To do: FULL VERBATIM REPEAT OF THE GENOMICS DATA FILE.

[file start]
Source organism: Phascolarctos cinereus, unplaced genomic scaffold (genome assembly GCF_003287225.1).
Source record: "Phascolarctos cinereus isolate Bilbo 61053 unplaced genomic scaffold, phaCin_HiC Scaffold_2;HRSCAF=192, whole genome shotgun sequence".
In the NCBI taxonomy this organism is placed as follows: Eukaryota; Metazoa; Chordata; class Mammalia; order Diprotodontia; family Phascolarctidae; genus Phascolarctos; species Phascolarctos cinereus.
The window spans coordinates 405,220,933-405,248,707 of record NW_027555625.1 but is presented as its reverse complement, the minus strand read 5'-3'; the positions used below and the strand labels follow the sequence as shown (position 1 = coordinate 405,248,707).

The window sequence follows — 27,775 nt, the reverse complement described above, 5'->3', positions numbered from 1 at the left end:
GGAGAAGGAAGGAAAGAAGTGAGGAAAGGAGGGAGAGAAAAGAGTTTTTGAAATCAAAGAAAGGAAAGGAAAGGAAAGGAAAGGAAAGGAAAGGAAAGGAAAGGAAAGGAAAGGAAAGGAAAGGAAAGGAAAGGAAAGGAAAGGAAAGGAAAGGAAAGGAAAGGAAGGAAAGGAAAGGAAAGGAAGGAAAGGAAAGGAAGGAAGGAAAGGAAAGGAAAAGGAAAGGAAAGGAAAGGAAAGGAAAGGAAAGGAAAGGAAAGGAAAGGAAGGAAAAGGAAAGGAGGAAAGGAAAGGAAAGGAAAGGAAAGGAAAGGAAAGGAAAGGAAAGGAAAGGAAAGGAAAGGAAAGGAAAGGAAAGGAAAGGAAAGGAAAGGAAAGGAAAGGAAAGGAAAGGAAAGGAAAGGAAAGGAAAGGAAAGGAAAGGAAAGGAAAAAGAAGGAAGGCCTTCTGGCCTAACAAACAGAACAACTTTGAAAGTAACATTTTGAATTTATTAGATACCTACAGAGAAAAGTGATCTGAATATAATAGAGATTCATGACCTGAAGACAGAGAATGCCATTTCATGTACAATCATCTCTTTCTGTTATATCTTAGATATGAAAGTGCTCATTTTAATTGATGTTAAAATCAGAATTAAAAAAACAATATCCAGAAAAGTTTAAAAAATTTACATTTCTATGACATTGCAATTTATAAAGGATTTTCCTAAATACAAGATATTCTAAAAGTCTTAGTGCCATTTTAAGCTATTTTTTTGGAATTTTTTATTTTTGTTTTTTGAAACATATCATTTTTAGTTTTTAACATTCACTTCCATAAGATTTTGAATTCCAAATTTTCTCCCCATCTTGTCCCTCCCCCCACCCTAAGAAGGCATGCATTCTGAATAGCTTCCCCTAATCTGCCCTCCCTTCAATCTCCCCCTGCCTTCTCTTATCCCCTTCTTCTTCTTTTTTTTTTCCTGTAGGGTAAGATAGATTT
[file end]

Source organism: Phascolarctos cinereus, unplaced genomic scaffold (genome assembly GCF_003287225.1).
Source record: "Phascolarctos cinereus isolate Bilbo 61053 unplaced genomic scaffold, phaCin_HiC Scaffold_2;HRSCAF=192, whole genome shotgun sequence".
In the NCBI taxonomy this organism is placed as follows: Eukaryota; Metazoa; Chordata; class Mammalia; order Diprotodontia; family Phascolarctidae; genus Phascolarctos; species Phascolarctos cinereus.
The window spans coordinates 405,220,933-405,248,707 of record NW_027555625.1 but is presented as its reverse complement, the minus strand read 5'-3'; the positions used below and the strand labels follow the sequence as shown (position 1 = coordinate 405,248,707).

The window sequence follows — 27,775 nt, the reverse complement described above, 5'->3', positions numbered from 1 at the left end:
GGAGAAGGAAGGAAAGAAGTGAGGAAAGGAGGGAGAGAAAAGAGTTTTTGAAATCAAAGAAAGGAAAGGAAAGGAAAGGAAAGGAAAGGAAAGGAAAGGAAAGGAAAGGAAAGGAAAGGAAAGGAAAGGAAAGGAAAGGAAAGGAAAGGAAAGGAAAGGAAAGGAAGGAAAGGAAAGGAAAGGAAGGAAAGGAAAGGAAGGAAGGAAAGGAAAGGAAAAGGAAAGGAAAGGAAAGGAAAGGAAAGGAAAGGAAAGGAAAGGAAAGGAAGGAAAAGGAAAGGAGGAAAGGAAAGGAAAGGAAAGGAAAGGAAAGGAAAGGAAAGGAAAGGAAAGGAAAGGAAAGGAAAGGAAAGGAAAGGAAAGGAAAGGAAAGGAAAGGAAAGGAAAGGAAAGGAAAGGAAAGGAAAGGAAAGGAAAGGAAAGGAAAGGAAAAAGAAGGAAGGCCTTCTGGCCTAACAAACAGAACAACTTTGAAAGTAACATTTTGAATTTATTAGATACCTACAGAGAAAAGTGATCTGAATATAATAGAGATTCATGACCTGAAGACAGAGAATGCCATTTCATGTACAATCATCTCTTTCTGTTATATCTTAGATATGAAAGTGCTCATTTTAATTGATGTTAAAATCAGAATTAAAAAAACAATATCCAGAAAAGTTTAAAAAATTTACATTTCTATGACATTGCAATTTATAAAGGATTTTCCTAAATACAAGATATTCTAAAAGTCTTAGTGCCATTTTAAGCTATTTTTTTGGAATTTTTTATTTTTGTTTTTTGAAACATATCATTTTTAGTTTTTAACATTCACTTCCATAAGATTTTGAATTCCAAATTTTCTCCCCATCTTGTCCCTCCCCCCACCCTAAGAAGGCATGCATTCTGAATAGCTTCCCCTAATCTGCCCTCCCTTCAATCTCCCCCTGCCTTCTCTTATCCCCTTCTTCTTCTTTTTTTTTTCCTGTAGGGTAAGATAGATTT